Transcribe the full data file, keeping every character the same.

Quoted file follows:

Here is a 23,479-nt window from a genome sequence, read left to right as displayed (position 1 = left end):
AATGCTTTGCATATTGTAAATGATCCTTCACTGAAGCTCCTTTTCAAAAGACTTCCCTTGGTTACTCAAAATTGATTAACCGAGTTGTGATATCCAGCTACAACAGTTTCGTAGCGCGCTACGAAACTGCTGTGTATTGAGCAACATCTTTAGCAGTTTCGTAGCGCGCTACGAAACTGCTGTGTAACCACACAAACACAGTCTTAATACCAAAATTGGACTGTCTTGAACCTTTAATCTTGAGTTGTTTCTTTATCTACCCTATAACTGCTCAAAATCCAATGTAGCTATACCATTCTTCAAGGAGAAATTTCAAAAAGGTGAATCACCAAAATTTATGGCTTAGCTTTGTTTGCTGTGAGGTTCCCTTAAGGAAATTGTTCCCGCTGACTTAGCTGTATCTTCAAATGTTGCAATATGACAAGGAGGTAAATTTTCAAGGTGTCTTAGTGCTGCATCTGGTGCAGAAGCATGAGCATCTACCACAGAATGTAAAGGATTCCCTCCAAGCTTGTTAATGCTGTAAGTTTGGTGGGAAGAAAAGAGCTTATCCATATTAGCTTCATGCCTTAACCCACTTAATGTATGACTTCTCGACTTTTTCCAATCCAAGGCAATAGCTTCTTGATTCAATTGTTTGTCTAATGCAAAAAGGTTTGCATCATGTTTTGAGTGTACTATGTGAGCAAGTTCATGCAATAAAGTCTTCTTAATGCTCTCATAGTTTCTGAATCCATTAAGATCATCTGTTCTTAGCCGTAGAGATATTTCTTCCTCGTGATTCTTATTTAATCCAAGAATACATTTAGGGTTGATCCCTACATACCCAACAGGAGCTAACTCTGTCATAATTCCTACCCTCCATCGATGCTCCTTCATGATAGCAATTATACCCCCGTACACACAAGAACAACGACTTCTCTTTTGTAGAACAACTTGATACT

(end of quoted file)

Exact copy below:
Here is a 23,479-nt window from a genome sequence, read left to right as displayed (position 1 = left end):
AATGCTTTGCATATTGTAAATGATCCTTCACTGAAGCTCCTTTTCAAAAGACTTCCCTTGGTTACTCAAAATTGATTAACCGAGTTGTGATATCCAGCTACAACAGTTTCGTAGCGCGCTACGAAACTGCTGTGTATTGAGCAACATCTTTAGCAGTTTCGTAGCGCGCTACGAAACTGCTGTGTAACCACACAAACACAGTCTTAATACCAAAATTGGACTGTCTTGAACCTTTAATCTTGAGTTGTTTCTTTATCTACCCTATAACTGCTCAAAATCCAATGTAGCTATACCATTCTTCAAGGAGAAATTTCAAAAAGGTGAATCACCAAAATTTATGGCTTAGCTTTGTTTGCTGTGAGGTTCCCTTAAGGAAATTGTTCCCGCTGACTTAGCTGTATCTTCAAATGTTGCAATATGACAAGGAGGTAAATTTTCAAGGTGTCTTAGTGCTGCATCTGGTGCAGAAGCATGAGCATCTACCACAGAATGTAAAGGATTCCCTCCAAGCTTGTTAATGCTGTAAGTTTGGTGGGAAGAAAAGAGCTTATCCATATTAGCTTCATGCCTTAACCCACTTAATGTATGACTTCTCGACTTTTTCCAATCCAAGGCAATAGCTTCTTGATTCAATTGTTTGTCTAATGCAAAAAGGTTTGCATCATGTTTTGAGTGTACTATGTGAGCAAGTTCATGCAATAAAGTCTTCTTAATGCTCTCATAGTTTCTGAATCCATTAAGATCATCTGTTCTTAGCCGTAGAGATATTTCTTCCTCGTGATTCTTATTTAATCCAAGAATACATTTAGGGTTGATCCCTACATACCCAACAGGAGCTAACTCTGTCATAATTCCTACCCTCCATCGATGCTCCTTCATGATAGCAATTATACCCCCGTACACACAAGAACAACGACTTCTCTTTTGTAGAACAACTTGATACT